*NOTE--There are several egregious examples of "standard" textbooks which drive me nuts. The American Pageant is used by almost every kid in AP US History in the country. In my opinion, every smart kid who gets force-fed Pageant for a year ought to be inncoulated by giving them a copy of Paul Johnson's A History of the American People for graduation. What I would really love is to see kids read Bill Bennett's America: The Last Best Hope. That will never happen, because as a Reaganite (Secretary of Education under Reagan, back from the days when "A Nation At Risk" came out and pointed out that our public schools already stank almost 30 years ago), he is seen as a "conservative" historian. Which is laughable--if kids read Bennett, they'll be taught that FDR was a great president, that Dr. King was a hero, and that the United States was actually on the right side of history in the Revolution, the Civil War, and WWII. If believing that makes you a bad historian, well, I'm guilty.
Wednesday, May 19, 2010
Not long after, we had a statewide referendum on the lottery. I voted against it. I hate the lottery--it's a voluntary tax on those folks who can't do math, and takes money from the poor and uneducated to give to middle-class families so they can send their kids to colleges they would have attended anyway (where they, too, will become too educated to play the lottery). But in a couple of years, when my oldest goes off to college, I'll gladly take the lottery-funded scholarships.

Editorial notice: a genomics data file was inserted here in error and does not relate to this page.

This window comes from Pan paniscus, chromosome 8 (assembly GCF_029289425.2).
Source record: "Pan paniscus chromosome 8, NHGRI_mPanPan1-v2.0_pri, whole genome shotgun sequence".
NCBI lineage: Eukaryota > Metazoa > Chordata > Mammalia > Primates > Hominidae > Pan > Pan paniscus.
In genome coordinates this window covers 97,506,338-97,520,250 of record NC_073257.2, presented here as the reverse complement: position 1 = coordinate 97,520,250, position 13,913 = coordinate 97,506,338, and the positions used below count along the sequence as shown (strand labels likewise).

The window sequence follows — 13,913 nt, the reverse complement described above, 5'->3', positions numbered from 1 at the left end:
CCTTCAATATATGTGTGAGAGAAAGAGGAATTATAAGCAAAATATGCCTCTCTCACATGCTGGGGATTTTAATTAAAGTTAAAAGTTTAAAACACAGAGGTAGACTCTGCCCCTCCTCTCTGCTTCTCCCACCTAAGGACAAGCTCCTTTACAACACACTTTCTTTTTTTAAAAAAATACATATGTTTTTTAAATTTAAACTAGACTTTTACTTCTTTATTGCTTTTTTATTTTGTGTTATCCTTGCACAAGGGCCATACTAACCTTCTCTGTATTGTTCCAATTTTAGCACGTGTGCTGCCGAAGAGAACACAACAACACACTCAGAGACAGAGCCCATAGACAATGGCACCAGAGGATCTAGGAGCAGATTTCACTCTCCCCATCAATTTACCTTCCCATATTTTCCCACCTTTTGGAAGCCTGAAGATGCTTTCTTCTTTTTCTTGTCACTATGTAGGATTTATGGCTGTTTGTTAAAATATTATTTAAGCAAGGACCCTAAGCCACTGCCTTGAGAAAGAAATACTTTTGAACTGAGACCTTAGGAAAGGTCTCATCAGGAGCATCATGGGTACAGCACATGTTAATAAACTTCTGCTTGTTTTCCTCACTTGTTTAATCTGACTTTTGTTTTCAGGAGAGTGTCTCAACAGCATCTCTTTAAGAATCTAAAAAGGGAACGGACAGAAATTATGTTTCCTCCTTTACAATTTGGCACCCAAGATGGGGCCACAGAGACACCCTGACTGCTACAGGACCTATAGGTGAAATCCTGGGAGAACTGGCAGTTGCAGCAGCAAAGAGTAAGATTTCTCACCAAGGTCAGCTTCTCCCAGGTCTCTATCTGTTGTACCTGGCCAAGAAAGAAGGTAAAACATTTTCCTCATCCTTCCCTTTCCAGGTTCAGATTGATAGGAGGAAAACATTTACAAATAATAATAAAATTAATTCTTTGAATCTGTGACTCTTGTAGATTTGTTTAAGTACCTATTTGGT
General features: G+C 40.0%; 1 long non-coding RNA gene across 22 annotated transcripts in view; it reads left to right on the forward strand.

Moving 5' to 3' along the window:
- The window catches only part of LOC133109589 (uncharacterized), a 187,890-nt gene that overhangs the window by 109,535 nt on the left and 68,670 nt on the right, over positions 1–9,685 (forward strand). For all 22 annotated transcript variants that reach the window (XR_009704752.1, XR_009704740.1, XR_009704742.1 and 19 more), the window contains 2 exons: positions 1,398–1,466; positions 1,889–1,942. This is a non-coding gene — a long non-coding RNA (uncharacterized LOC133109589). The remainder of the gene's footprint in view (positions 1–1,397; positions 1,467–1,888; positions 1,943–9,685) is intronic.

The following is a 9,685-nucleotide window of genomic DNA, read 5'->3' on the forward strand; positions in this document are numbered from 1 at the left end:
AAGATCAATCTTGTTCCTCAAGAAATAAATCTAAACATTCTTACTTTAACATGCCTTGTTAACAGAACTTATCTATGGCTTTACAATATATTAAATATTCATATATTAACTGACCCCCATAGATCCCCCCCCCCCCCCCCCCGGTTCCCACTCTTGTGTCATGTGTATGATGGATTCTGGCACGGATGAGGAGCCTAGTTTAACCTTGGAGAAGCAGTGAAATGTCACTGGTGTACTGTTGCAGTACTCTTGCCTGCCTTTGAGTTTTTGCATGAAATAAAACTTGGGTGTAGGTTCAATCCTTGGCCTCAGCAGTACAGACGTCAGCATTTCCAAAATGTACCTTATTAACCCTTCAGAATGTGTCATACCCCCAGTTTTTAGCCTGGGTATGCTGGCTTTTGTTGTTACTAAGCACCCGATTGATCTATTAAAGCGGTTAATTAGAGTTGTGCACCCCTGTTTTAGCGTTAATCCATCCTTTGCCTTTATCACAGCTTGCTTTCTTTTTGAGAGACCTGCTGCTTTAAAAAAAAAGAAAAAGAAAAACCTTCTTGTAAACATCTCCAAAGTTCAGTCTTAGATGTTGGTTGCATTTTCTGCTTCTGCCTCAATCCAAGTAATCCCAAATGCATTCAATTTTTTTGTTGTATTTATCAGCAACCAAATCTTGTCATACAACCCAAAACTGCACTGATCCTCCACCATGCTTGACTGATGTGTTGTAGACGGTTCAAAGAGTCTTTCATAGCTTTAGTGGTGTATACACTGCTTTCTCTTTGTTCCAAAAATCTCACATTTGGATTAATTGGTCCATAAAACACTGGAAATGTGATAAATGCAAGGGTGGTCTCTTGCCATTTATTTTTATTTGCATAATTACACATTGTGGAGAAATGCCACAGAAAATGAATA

Let's apply that to the upcoming confirmation hearings for soon-to-be Justice Kagan. Should republicans vote to confirm her? I'd love to say yes. I honestly believe that when a properly-elected president nominates a qualified person to the court, the senate ought to confirm. Scalia and Ginburg both got over 95 votes for confirmation. However, those are not the rules anymore. Bork got borked. Thomas got "a high-tech lynching." Then-senator Obama voted to filibuster Alito, and against confirming Chief Justice Roberts (both of whom are, in objective and non-ideological terms, many times more qualified than Kagan). If both sides would go back to the Scalia standard, I'd be all in favor of it. But there is nothing heroic about sticking to the Marquess of Queensbury Rules if your opponent is employing mixed martial arts.